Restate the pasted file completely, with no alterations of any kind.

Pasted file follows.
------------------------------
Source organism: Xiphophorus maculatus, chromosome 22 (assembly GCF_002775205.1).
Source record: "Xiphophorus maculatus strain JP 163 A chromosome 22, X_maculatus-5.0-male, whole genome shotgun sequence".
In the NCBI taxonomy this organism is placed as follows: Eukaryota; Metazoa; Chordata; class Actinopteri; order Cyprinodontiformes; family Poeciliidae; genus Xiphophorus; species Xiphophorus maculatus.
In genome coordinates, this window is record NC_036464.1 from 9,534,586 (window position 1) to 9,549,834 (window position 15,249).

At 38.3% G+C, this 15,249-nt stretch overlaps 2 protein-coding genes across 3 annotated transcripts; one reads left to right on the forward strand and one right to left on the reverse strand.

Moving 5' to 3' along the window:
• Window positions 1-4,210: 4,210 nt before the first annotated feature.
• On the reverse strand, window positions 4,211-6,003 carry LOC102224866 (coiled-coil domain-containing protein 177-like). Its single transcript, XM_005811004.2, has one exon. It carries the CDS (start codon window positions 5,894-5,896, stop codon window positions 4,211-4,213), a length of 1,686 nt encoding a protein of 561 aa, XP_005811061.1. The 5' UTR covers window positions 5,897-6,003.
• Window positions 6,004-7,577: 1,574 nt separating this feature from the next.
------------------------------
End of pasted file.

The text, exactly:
Source organism: Xiphophorus maculatus, chromosome 22 (assembly GCF_002775205.1).
Source record: "Xiphophorus maculatus strain JP 163 A chromosome 22, X_maculatus-5.0-male, whole genome shotgun sequence".
In the NCBI taxonomy this organism is placed as follows: Eukaryota; Metazoa; Chordata; class Actinopteri; order Cyprinodontiformes; family Poeciliidae; genus Xiphophorus; species Xiphophorus maculatus.
In genome coordinates, this window is record NC_036464.1 from 9,534,586 (window position 1) to 9,549,834 (window position 15,249).

At 38.3% G+C, this 15,249-nt stretch overlaps 2 protein-coding genes across 3 annotated transcripts; one reads left to right on the forward strand and one right to left on the reverse strand.

Moving 5' to 3' along the window:
• Window positions 1-4,210: 4,210 nt before the first annotated feature.
• On the reverse strand, window positions 4,211-6,003 carry LOC102224866 (coiled-coil domain-containing protein 177-like). Its single transcript, XM_005811004.2, has one exon. It carries the CDS (start codon window positions 5,894-5,896, stop codon window positions 4,211-4,213), a length of 1,686 nt encoding a protein of 561 aa, XP_005811061.1. The 5' UTR covers window positions 5,897-6,003.
• Window positions 6,004-7,577: 1,574 nt separating this feature from the next.